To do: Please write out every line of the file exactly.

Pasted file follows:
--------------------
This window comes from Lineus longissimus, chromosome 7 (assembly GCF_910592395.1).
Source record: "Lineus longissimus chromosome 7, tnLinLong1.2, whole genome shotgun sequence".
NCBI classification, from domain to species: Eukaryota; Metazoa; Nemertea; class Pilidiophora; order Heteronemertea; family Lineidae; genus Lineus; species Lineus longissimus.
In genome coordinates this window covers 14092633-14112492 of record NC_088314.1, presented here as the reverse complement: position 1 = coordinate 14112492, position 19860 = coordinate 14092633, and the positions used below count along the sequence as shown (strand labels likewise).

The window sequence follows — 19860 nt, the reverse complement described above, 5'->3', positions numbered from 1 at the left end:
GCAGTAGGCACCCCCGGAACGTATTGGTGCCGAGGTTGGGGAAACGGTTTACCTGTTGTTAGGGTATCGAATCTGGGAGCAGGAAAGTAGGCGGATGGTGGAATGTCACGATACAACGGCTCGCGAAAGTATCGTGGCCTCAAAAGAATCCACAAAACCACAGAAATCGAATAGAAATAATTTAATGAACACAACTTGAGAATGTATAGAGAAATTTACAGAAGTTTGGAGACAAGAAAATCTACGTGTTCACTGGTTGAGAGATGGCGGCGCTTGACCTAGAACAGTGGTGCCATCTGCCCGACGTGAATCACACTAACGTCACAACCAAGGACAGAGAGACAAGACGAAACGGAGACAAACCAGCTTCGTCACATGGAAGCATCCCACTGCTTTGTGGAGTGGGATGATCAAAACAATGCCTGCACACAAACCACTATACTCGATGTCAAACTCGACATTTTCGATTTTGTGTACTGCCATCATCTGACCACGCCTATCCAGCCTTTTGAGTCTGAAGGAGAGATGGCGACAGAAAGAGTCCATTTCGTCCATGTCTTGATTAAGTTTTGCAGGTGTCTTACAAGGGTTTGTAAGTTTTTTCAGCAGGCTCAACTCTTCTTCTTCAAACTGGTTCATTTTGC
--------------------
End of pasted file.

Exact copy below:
This window comes from Lineus longissimus, chromosome 7 (assembly GCF_910592395.1).
Source record: "Lineus longissimus chromosome 7, tnLinLong1.2, whole genome shotgun sequence".
NCBI classification, from domain to species: Eukaryota; Metazoa; Nemertea; class Pilidiophora; order Heteronemertea; family Lineidae; genus Lineus; species Lineus longissimus.
In genome coordinates this window covers 14092633-14112492 of record NC_088314.1, presented here as the reverse complement: position 1 = coordinate 14112492, position 19860 = coordinate 14092633, and the positions used below count along the sequence as shown (strand labels likewise).

The window sequence follows — 19860 nt, the reverse complement described above, 5'->3', positions numbered from 1 at the left end:
GCAGTAGGCACCCCCGGAACGTATTGGTGCCGAGGTTGGGGAAACGGTTTACCTGTTGTTAGGGTATCGAATCTGGGAGCAGGAAAGTAGGCGGATGGTGGAATGTCACGATACAACGGCTCGCGAAAGTATCGTGGCCTCAAAAGAATCCACAAAACCACAGAAATCGAATAGAAATAATTTAATGAACACAACTTGAGAATGTATAGAGAAATTTACAGAAGTTTGGAGACAAGAAAATCTACGTGTTCACTGGTTGAGAGATGGCGGCGCTTGACCTAGAACAGTGGTGCCATCTGCCCGACGTGAATCACACTAACGTCACAACCAAGGACAGAGAGACAAGACGAAACGGAGACAAACCAGCTTCGTCACATGGAAGCATCCCACTGCTTTGTGGAGTGGGATGATCAAAACAATGCCTGCACACAAACCACTATACTCGATGTCAAACTCGACATTTTCGATTTTGTGTACTGCCATCATCTGACCACGCCTATCCAGCCTTTTGAGTCTGAAGGAGAGATGGCGACAGAAAGAGTCCATTTCGTCCATGTCTTGATTAAGTTTTGCAGGTGTCTTACAAGGGTTTGTAAGTTTTTTCAGCAGGCTCAACTCTTCTTCTTCAAACTGGTTCATTTTGC